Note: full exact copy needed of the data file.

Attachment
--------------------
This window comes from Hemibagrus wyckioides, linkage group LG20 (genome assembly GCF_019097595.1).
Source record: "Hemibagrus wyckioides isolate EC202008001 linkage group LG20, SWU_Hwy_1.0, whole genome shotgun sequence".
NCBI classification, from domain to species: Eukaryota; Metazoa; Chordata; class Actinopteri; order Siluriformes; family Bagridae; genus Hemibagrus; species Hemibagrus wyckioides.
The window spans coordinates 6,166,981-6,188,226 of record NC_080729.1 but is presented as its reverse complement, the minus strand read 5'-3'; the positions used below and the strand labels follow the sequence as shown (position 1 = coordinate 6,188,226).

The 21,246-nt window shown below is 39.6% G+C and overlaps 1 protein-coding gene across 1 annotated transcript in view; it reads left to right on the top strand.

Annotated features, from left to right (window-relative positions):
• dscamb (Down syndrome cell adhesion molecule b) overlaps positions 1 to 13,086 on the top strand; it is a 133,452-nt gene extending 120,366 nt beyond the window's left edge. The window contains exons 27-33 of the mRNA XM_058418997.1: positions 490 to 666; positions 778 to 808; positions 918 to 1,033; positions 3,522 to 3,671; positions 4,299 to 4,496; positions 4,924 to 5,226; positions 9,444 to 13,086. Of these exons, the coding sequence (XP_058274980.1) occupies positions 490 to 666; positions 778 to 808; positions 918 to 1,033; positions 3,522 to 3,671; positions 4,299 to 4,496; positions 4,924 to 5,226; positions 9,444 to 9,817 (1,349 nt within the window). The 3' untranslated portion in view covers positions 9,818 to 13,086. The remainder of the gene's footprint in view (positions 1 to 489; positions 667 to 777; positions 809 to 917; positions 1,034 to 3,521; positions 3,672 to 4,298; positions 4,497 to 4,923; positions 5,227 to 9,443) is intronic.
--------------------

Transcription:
This window comes from Hemibagrus wyckioides, linkage group LG20 (genome assembly GCF_019097595.1).
Source record: "Hemibagrus wyckioides isolate EC202008001 linkage group LG20, SWU_Hwy_1.0, whole genome shotgun sequence".
NCBI classification, from domain to species: Eukaryota; Metazoa; Chordata; class Actinopteri; order Siluriformes; family Bagridae; genus Hemibagrus; species Hemibagrus wyckioides.
The window spans coordinates 6,166,981-6,188,226 of record NC_080729.1 but is presented as its reverse complement, the minus strand read 5'-3'; the positions used below and the strand labels follow the sequence as shown (position 1 = coordinate 6,188,226).

The 21,246-nt window shown below is 39.6% G+C and overlaps 1 protein-coding gene across 1 annotated transcript in view; it reads left to right on the top strand.

Annotated features, from left to right (window-relative positions):
• dscamb (Down syndrome cell adhesion molecule b) overlaps positions 1 to 13,086 on the top strand; it is a 133,452-nt gene extending 120,366 nt beyond the window's left edge. The window contains exons 27-33 of the mRNA XM_058418997.1: positions 490 to 666; positions 778 to 808; positions 918 to 1,033; positions 3,522 to 3,671; positions 4,299 to 4,496; positions 4,924 to 5,226; positions 9,444 to 13,086. Of these exons, the coding sequence (XP_058274980.1) occupies positions 490 to 666; positions 778 to 808; positions 918 to 1,033; positions 3,522 to 3,671; positions 4,299 to 4,496; positions 4,924 to 5,226; positions 9,444 to 9,817 (1,349 nt within the window). The 3' untranslated portion in view covers positions 9,818 to 13,086. The remainder of the gene's footprint in view (positions 1 to 489; positions 667 to 777; positions 809 to 917; positions 1,034 to 3,521; positions 3,672 to 4,298; positions 4,497 to 4,923; positions 5,227 to 9,443) is intronic.